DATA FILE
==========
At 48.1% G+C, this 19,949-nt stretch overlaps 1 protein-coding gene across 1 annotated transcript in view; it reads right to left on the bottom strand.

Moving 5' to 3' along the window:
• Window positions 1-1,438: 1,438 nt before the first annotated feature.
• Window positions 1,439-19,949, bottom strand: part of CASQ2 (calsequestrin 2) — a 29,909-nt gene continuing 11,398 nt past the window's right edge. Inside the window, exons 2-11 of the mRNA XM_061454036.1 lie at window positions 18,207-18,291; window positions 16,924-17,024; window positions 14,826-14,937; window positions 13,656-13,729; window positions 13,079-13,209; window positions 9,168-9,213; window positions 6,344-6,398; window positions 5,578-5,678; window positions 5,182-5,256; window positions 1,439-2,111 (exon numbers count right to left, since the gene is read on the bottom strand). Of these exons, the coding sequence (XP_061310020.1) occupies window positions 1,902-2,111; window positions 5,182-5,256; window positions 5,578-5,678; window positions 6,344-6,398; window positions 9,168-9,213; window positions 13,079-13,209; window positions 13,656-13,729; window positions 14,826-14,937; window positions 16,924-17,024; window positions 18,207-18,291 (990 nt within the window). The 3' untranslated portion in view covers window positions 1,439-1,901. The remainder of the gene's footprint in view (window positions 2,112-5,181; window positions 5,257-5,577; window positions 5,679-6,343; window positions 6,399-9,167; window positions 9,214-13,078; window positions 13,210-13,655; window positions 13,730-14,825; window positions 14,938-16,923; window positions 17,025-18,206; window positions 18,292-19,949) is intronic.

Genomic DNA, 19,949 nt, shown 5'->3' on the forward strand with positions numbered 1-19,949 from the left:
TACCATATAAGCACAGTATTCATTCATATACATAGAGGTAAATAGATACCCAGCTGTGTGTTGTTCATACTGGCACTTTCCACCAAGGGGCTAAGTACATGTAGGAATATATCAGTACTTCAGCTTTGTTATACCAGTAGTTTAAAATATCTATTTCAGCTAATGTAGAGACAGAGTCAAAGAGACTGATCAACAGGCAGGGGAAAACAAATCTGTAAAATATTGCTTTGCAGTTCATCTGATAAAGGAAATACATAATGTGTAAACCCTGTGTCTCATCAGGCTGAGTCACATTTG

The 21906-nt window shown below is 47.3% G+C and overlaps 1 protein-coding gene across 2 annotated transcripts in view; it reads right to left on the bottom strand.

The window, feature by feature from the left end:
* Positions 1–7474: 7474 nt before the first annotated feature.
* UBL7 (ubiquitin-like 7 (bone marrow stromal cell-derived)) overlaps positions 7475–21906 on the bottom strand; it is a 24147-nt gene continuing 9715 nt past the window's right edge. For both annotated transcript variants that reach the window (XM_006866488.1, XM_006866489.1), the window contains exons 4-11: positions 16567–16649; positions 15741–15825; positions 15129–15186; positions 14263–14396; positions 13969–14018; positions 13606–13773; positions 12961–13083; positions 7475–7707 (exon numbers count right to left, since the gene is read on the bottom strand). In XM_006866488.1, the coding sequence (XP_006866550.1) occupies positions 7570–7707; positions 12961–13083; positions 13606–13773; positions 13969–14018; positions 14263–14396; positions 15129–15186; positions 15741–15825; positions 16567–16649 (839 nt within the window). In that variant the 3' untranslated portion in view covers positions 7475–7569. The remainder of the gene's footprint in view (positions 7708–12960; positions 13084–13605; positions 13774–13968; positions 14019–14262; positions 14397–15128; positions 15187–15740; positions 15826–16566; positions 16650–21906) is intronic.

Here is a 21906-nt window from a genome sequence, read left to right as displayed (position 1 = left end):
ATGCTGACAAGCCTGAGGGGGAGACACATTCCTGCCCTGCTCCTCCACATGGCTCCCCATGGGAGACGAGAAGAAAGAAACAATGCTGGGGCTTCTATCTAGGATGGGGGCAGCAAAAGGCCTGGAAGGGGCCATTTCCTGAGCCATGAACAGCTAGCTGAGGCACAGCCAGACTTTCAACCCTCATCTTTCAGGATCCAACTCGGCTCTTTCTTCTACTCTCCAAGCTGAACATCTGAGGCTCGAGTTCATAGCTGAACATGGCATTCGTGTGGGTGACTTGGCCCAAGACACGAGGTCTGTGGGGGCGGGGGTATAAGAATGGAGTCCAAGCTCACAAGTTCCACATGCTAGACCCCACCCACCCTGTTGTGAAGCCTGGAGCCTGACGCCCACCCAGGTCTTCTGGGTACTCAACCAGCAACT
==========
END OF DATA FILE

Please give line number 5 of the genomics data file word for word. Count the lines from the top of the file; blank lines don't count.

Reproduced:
Genomic DNA, 19,949 nt, shown 5'->3' on the forward strand with positions numbered 1-19,949 from the left: